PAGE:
William E. Jones, Discrepancy, 2009
Series of videos, color and b/w, sound, 9 min 30 sec each 1/4 + 1 A
Courtesy of the artist and VeneKlasen/Werner
William E. Jones, Discrepancies
Discrepancies, the latest show at VeneKlasen/Werner, features the work of Los Angeles-based artist William E. Jones. Jones started out as a filmmaker and has lately expanded his practice into video, prints and photography. This exhibition includes the first complete showing of Discrepancy (2008-09), his largest work to date.
The six videos that currently make up Discrepancy are part of an ongoing series. They are the focus of the exhibition. The synchronized videos fill up the gallery's first main room and share a soundtrack based on a manifesto written by Isidore Isou about discrepant cinema. The manifesto is read by a soothing, yet creepy, computer voice (remember HAL?) and contains some amazing soundbites. Though written in 1951 about cinema they are uncannily reminiscent of how I feel about the art world today. (For example the lines, “I believe the cinema is too rich. It is obese. It has reached its limit, its maximum.” and “The cinema already has its masterpieces.”) The six videos vary from US Army Cold War footage of adversaries, to unrecognizable high digital affects. They have no real connection to the narration. Yet, as Isou claims, and Jones attests, the vehemence between image and text is not destructive. If anything, something new is created in our understanding of what constitutes a story line; eventually we reach a point where a narrative is not dependent on its images.
When you stand alone in the gallery and listen and watch, you become quite hypnotized. It is something of a sublime experience, listening to the steady voice and be overwhelmed with images. The narration is like an anchor, keeping you from getting lost in the possible overstimulation. Then again, according to the narration, over-stimulation is not such an undesirable effect: “Let people come out of a movie with a headache. There are so many movies from which one emerges as stupid as one entered. I'd rather give you a migraine than nothing at all.” In embracing the narration and images, and using disconnection as a connection, we abandon expectations and ultimately witness a new creation emerge.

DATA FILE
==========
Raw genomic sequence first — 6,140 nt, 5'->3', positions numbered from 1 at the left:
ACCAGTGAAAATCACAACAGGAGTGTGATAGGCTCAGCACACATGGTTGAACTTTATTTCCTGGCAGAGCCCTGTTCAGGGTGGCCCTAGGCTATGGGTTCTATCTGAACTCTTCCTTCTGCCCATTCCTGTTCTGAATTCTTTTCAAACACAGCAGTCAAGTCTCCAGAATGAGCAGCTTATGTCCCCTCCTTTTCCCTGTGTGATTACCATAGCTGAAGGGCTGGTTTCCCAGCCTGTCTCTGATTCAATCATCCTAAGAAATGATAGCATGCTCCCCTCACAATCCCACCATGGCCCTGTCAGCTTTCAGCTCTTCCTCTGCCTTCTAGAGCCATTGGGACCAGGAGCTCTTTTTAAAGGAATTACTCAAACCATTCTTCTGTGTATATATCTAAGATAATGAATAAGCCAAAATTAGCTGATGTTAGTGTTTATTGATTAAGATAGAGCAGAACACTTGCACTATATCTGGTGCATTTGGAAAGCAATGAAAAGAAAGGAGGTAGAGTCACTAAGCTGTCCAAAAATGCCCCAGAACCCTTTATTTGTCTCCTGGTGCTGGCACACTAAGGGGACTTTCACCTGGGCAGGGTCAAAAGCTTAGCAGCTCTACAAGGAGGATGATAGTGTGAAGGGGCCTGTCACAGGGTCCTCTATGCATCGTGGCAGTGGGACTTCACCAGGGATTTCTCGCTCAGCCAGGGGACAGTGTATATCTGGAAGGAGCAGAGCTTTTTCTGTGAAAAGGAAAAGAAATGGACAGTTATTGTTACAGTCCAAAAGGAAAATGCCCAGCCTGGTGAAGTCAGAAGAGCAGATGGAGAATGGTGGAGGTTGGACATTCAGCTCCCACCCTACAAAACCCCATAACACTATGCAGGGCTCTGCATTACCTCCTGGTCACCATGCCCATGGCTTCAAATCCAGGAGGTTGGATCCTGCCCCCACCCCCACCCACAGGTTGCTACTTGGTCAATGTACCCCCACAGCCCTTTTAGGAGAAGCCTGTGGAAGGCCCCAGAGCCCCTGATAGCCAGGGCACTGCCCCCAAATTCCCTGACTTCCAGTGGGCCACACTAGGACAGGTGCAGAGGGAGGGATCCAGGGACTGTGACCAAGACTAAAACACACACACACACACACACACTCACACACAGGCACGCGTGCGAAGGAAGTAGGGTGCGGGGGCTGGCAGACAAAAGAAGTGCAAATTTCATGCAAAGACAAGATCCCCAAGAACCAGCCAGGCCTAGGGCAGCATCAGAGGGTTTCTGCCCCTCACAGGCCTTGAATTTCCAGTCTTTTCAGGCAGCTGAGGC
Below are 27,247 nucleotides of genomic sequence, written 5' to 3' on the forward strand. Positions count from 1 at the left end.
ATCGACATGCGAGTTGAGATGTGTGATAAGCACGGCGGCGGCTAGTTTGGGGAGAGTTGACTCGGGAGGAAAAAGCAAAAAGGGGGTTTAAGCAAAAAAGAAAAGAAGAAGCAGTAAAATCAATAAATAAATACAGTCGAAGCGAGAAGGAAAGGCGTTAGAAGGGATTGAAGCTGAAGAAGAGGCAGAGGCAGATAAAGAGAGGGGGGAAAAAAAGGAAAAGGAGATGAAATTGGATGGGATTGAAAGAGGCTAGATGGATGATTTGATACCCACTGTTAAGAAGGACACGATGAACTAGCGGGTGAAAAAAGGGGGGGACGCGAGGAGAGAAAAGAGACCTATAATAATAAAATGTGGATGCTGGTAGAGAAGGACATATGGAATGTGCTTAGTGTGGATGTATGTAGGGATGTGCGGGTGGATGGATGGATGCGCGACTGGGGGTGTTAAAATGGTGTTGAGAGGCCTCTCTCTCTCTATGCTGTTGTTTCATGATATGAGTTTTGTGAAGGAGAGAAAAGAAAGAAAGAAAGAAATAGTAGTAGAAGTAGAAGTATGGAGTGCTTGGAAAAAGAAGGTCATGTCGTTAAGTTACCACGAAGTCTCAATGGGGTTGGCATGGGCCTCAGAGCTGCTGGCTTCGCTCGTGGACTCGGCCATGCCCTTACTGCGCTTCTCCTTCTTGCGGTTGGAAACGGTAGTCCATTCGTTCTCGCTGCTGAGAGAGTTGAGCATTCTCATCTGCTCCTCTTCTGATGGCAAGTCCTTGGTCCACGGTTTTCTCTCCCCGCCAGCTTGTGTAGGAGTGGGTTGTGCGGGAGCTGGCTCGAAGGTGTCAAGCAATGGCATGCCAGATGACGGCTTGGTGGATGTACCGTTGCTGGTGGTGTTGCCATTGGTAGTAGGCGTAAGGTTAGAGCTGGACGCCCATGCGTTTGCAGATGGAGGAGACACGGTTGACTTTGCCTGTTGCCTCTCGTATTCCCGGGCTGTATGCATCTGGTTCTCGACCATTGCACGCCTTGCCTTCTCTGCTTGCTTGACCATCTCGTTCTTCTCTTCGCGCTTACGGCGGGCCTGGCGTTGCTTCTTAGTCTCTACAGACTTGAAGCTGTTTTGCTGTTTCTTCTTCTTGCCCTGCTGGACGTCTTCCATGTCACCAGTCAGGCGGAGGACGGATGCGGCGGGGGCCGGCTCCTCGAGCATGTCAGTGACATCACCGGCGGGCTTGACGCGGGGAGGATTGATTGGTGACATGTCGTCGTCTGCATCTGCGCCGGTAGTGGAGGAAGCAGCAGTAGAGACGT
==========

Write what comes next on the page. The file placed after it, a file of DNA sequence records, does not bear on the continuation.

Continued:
Beyond these six videos are two rooms filled with prints, the first suite Stéphane Mallarmé’s Un coup de dés jamais n’abolira le hasard Automatically Illustrated (2009) is an array of collaged images paired with seemingly poetic writings. The “automatic” in the title relates to Surrealist practices of creating from the unconscious. (Perhaps another way to combine discrepant ideas?) Although these works are in the same vain as the videos, where image and text are not necessarily in accord with one another they didn't, for me, pack the emotional punch of what had just been seen in the main room. They are beautifully combined and contain interesting images, but their presence feels sparse in the large room, and seems merely to offer a visual break on your way to the back rooms.
William E. Jones, Stéphane Mallarmé‘s Un coup de dés jamais n‘abolira le hasard, Automatically Illustrated, 2009
c-print, 12 parts 1/3 +1 AP
panel 1: 29,5 x 21 cm (11.6 x 8.3 inches)
panels 2-3: 29,5 x 42 cm ( 6 x 16.6 inches)
panels 4-12: 29,5 x 84,5 cm (11.6 x 33.3 inches)
Courtesy of the artist and VeneKlasen/Werner